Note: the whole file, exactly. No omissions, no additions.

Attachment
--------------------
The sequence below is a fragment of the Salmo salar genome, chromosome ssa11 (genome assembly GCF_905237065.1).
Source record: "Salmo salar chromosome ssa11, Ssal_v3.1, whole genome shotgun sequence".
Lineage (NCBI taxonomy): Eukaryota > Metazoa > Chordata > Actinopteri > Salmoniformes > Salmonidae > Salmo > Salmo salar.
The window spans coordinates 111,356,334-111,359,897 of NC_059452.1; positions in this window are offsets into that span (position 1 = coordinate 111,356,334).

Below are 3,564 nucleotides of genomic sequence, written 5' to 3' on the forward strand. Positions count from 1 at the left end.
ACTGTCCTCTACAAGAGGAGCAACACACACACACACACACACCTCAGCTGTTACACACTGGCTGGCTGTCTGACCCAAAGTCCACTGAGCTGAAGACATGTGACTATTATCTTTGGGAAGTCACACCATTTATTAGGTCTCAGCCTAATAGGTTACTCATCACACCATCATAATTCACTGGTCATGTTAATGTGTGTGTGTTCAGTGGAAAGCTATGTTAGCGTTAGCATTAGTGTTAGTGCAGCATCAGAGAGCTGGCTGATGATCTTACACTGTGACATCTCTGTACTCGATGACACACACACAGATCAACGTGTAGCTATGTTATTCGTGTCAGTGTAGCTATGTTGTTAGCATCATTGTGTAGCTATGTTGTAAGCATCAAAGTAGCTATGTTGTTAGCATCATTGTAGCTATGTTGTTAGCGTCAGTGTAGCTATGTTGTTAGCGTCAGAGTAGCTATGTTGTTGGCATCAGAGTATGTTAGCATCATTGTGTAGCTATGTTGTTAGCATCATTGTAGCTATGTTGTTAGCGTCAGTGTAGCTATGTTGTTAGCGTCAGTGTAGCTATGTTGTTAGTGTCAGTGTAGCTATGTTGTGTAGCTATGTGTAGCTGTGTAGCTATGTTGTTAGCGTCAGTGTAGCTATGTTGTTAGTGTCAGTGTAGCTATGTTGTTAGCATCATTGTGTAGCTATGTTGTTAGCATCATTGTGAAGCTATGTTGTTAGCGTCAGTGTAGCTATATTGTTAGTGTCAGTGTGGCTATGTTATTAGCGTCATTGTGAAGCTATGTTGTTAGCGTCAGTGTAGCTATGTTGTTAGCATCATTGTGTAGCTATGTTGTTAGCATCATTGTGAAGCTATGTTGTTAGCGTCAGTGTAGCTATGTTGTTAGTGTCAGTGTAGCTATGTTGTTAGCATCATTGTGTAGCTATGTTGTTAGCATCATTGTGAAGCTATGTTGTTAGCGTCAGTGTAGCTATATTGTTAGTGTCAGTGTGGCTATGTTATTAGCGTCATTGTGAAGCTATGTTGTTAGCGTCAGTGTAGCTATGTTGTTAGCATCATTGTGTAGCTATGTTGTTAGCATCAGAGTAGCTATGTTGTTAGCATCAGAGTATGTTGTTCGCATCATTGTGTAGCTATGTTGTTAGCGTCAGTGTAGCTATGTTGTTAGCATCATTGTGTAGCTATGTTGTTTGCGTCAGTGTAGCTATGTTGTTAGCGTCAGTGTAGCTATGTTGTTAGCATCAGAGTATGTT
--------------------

The sequence below is a fragment of the Salmo salar genome, chromosome ssa11 (genome assembly GCF_905237065.1).
Source record: "Salmo salar chromosome ssa11, Ssal_v3.1, whole genome shotgun sequence".
Lineage (NCBI taxonomy): Eukaryota > Metazoa > Chordata > Actinopteri > Salmoniformes > Salmonidae > Salmo > Salmo salar.
The window spans coordinates 111,356,334-111,359,897 of NC_059452.1; positions in this window are offsets into that span (position 1 = coordinate 111,356,334).

Below are 3,564 nucleotides of genomic sequence, written 5' to 3' on the forward strand. Positions count from 1 at the left end.
ACTGTCCTCTACAAGAGGAGCAACACACACACACACACACACCTCAGCTGTTACACACTGGCTGGCTGTCTGACCCAAAGTCCACTGAGCTGAAGACATGTGACTATTATCTTTGGGAAGTCACACCATTTATTAGGTCTCAGCCTAATAGGTTACTCATCACACCATCATAATTCACTGGTCATGTTAATGTGTGTGTGTTCAGTGGAAAGCTATGTTAGCGTTAGCATTAGTGTTAGTGCAGCATCAGAGAGCTGGCTGATGATCTTACACTGTGACATCTCTGTACTCGATGACACACACACAGATCAACGTGTAGCTATGTTATTCGTGTCAGTGTAGCTATGTTGTTAGCATCATTGTGTAGCTATGTTGTAAGCATCAAAGTAGCTATGTTGTTAGCATCATTGTAGCTATGTTGTTAGCGTCAGTGTAGCTATGTTGTTAGCGTCAGAGTAGCTATGTTGTTGGCATCAGAGTATGTTAGCATCATTGTGTAGCTATGTTGTTAGCATCATTGTAGCTATGTTGTTAGCGTCAGTGTAGCTATGTTGTTAGCGTCAGTGTAGCTATGTTGTTAGTGTCAGTGTAGCTATGTTGTGTAGCTATGTGTAGCTGTGTAGCTATGTTGTTAGCGTCAGTGTAGCTATGTTGTTAGTGTCAGTGTAGCTATGTTGTTAGCATCATTGTGTAGCTATGTTGTTAGCATCATTGTGAAGCTATGTTGTTAGCGTCAGTGTAGCTATATTGTTAGTGTCAGTGTGGCTATGTTATTAGCGTCATTGTGAAGCTATGTTGTTAGCGTCAGTGTAGCTATGTTGTTAGCATCATTGTGTAGCTATGTTGTTAGCATCATTGTGAAGCTATGTTGTTAGCGTCAGTGTAGCTATGTTGTTAGTGTCAGTGTAGCTATGTTGTTAGCATCATTGTGTAGCTATGTTGTTAGCATCATTGTGAAGCTATGTTGTTAGCGTCAGTGTAGCTATATTGTTAGTGTCAGTGTGGCTATGTTATTAGCGTCATTGTGAAGCTATGTTGTTAGCGTCAGTGTAGCTATGTTGTTAGCATCATTGTGTAGCTATGTTGTTAGCATCAGAGTAGCTATGTTGTTAGCATCAGAGTATGTTGTTCGCATCATTGTGTAGCTATGTTGTTAGCGTCAGTGTAGCTATGTTGTTAGCATCATTGTGTAGCTATGTTGTTTGCGTCAGTGTAGCTATGTTGTTAGCGTCAGTGTAGCTATGTTGTTAGCATCAGAGTATGTT